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September 16, 2003 -- STRATEGY is remarkably like sex: If you fail to choose your partners well, you're in for some nasty surprises; quantity is no substitute for quality; and that which seems expedient tonight may turn ugly and mean by morning. At the moment, the Bush administration is courting some dubious bedfellows.

After prosecuting a just and triumphant war, the administration miscalculated much of the conflict's aftermath. Yet our soldiers pulled the situation together - as they continue to do with increasing success - and President Bush showed the backbone to do what needed doing.

Now he's on the verge of squandering all that our men and women in uniform have gained. For the first time, our president is leaning toward action that appears expedient, rather than sticking to his guns and doing what is strategically, morally and practically sound.

The problem - and it's a huge one -is the recent move to persuade regional Islamic states to augment our forces in Iraq, theoretically letting us bring some of our own troops home without replacing them with more GIs.

This is an act of folly so grave that its repercussions will be far worse than our failure to march on Baghdad at the end of Desert Storm.

The president is listening to political hacks, not his gut instincts. He's been advised against mobilizing National Guard brigades in an election year. And the Rummycrats in the Pentagon are scrambling to "prove" we don't need any more active-duty troops.

The result could be a fiasco.

Yes, well-trained forces from well-intentioned allies would be welcome. But bringing in Turkish, Pakistani or Arab troops virtually guarantees the failure of our efforts to give Iraqis a chance to build a reasonably democratic, rule-of-law state. None of these regional armies, or the states behind them, are impartial, let alone supportive of our efforts. Each country in question yearns for our engagement in Iraq to fail. If their troops enter Iraq, they'll do their best to undermine our efforts.

* The Turks are our enemies, not our friends, when it comes to Iraq's future. After betraying us during the build-up to the war (and price-gouging our forces all the while), the Turks can't see one inch beyond their obsession with depriving the Kurds of freedom. The Turks would much prefer a return to power in Baghdad of the Arab Ba'athists over the emergence of a robust Kurdish state in a federal Iraq. The Turks were happy enough with Saddam, but they've soured on Uncle Sam.

The Turkish sector proposed for the Sunni-Arab center in Iraq would become a safe haven for die-hard Ba'ath Party supporters. And inviting Turkish troops into any part of Iraq would be a disgraceful betrayal of our Kurdish allies. Let's not drop a poisonous snake in the cradle of Iraqi freedom.

* The prospect of a Pakistani sector anywhere in Iraq horrifies liberal Iraqis - those most inclined to work toward real democracy. Having worked with Pakistan's military myself, I know too well that Islamist bigotry permeates its ranks.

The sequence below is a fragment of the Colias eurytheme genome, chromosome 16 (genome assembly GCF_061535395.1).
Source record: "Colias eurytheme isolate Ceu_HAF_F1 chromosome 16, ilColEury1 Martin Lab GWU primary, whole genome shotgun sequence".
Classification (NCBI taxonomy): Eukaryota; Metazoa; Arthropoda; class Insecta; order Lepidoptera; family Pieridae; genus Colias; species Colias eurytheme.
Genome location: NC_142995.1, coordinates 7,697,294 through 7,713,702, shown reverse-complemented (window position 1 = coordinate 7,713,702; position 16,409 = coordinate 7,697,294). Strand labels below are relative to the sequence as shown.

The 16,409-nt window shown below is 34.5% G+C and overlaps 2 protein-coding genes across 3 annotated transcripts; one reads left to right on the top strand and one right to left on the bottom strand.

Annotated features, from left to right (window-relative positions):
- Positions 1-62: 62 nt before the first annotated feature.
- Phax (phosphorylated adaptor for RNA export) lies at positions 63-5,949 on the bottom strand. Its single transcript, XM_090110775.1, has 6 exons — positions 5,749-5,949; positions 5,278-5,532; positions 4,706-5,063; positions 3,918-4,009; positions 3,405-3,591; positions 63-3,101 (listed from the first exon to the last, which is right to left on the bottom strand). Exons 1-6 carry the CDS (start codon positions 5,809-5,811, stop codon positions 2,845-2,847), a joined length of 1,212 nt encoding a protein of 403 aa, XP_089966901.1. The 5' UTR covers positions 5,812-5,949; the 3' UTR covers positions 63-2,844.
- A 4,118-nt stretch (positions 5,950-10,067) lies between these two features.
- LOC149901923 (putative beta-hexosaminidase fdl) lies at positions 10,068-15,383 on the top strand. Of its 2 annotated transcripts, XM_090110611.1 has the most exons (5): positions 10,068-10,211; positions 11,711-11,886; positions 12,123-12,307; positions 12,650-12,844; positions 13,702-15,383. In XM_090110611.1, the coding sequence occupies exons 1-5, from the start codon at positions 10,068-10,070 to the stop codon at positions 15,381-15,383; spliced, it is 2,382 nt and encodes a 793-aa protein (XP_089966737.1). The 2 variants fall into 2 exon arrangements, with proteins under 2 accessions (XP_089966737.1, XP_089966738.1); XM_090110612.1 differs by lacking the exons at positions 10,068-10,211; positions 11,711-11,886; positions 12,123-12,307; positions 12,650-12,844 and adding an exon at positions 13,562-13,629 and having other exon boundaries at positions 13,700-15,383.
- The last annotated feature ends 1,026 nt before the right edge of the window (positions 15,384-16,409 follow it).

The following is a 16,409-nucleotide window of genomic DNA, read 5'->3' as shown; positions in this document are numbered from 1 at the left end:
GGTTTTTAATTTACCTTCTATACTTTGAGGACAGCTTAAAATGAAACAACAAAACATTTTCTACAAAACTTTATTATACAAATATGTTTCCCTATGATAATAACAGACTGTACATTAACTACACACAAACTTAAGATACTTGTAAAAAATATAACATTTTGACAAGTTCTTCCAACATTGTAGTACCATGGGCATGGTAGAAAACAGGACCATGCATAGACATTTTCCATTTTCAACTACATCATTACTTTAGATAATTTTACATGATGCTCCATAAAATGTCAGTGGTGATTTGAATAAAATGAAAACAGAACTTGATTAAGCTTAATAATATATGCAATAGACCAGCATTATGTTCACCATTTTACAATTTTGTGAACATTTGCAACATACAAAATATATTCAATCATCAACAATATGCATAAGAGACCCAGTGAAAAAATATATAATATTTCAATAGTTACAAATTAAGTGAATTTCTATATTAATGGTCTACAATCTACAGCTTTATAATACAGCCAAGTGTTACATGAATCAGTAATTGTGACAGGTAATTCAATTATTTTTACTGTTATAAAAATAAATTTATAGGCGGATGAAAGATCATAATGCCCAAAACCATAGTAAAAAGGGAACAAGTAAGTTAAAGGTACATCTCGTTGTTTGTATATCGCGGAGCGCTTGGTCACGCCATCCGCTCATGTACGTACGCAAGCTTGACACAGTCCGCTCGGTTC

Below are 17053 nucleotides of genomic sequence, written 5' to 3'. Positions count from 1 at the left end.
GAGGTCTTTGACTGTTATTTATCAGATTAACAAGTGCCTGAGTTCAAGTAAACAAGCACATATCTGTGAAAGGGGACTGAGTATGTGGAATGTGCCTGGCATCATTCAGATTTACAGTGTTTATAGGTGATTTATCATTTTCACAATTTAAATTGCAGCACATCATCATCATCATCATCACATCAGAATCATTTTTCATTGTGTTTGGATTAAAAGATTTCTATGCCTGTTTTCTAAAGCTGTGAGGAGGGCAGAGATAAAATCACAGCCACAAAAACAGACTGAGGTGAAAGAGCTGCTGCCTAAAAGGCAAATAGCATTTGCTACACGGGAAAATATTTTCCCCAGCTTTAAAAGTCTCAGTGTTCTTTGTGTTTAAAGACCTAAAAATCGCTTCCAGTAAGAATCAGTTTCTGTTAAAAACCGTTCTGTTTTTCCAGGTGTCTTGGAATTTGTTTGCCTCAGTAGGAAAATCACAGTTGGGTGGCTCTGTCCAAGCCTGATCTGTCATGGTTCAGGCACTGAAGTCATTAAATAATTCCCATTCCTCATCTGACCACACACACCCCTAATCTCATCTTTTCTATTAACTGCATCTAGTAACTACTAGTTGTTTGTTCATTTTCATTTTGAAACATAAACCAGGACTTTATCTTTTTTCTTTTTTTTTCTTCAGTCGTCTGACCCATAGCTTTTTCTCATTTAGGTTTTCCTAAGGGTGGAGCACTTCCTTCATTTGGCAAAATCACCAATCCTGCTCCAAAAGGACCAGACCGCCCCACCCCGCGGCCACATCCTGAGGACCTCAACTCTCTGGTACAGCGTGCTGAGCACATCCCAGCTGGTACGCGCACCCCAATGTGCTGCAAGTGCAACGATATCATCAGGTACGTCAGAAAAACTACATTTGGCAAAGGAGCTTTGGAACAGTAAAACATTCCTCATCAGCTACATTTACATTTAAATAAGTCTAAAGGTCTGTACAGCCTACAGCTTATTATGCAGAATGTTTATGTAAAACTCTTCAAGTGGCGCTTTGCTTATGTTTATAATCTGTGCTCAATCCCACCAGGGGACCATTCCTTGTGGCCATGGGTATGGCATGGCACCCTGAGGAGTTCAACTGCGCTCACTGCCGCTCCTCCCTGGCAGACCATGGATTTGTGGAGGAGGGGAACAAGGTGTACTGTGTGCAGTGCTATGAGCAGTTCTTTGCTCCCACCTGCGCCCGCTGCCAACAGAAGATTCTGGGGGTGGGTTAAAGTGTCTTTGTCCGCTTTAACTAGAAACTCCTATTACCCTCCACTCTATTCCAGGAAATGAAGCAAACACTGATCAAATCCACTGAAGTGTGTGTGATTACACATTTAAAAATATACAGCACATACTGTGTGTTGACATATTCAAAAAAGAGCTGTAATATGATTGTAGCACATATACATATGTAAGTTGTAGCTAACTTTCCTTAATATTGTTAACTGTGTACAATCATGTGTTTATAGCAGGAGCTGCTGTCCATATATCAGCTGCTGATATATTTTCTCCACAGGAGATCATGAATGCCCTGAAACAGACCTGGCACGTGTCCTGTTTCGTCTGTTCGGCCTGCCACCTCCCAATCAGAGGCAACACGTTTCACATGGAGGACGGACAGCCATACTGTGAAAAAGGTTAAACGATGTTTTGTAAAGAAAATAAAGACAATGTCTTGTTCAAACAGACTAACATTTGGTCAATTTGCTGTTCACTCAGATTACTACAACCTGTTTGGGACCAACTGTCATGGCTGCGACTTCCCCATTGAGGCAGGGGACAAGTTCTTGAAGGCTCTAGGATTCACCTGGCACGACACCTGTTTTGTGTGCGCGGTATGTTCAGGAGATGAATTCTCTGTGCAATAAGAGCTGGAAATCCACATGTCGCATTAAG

And Pakistan's Inter-Services Intelligence agency helped the Taliban gain power in Afghanistan. Pakistani elements would work with Islamic extremists to undercut any attempts to establish a secular, popular government.

* Congenitally incompetent, Arab forces would be as worthless as Howard Dean in a fistfight, but they'd do all they could to undermine our efforts and those of progressive Iraqis. No major Arab state wants to see a functioning democracy emerge in Iraq. They don't want a free Iraqi media or decent human-rights practices to set an example for the oppressed in their own countries.

Even a marginally successful democracy in Iraq would undermine the decrepit, villainous regimes, from Riyadh to Damascus to Cairo, which have done so much to retard Arab development.

What is the White House thinking, when it turns to those who opposed our war and supported Saddam Hussein to help us win the peace?

I spent the past week in Germany, speaking with our soldiers, from generals to privates. Some were just returning from Iraq, while others were about to deploy. I did not hear a single complaint about the mission. Even I was surprised by the optimism and commitment of our troops and their leaders. Our soldiers love their work and do it well.

But every soldier, no matter the rank, with whom I raised the subject of Turkish, Pakistani or Arab peacekeepers coming to Iraq agreed it was a crazy, fatal idea.

We can't be a superpower on the cheap. We started this, and we have the wealth, power and troops to finish it. Better to compromise on tax cuts than to compromise on the outcome in Baghdad. If President Bush, acting on foolish advice, transforms victory into defeat in Iraq, the effect upon our security will be worse than that of a hundred Mogadishus.

Our soldiers will do what needs to be done, but they need bold, honest leadership, not election-year philandering by political sluts in Washington. The administration can't afford to "go wobbly" on our strategic mission just because it's worried about losing votes among the National Guard or their employers.

Indeed, the likeliest way for Bush to lose the next election would be to blow it in Iraq by looking for quick fixes that played directly into our enemies' hands. He'd certainly lose my vote - and a mass of votes in our military.

President Bush has to show some backbone as the election campaign approaches. He needs to do what's right, not merely what appears clever to his campaign staff.

Bring the wrong peacekeepers into Iraq, and we'll never have a peace worth keeping.

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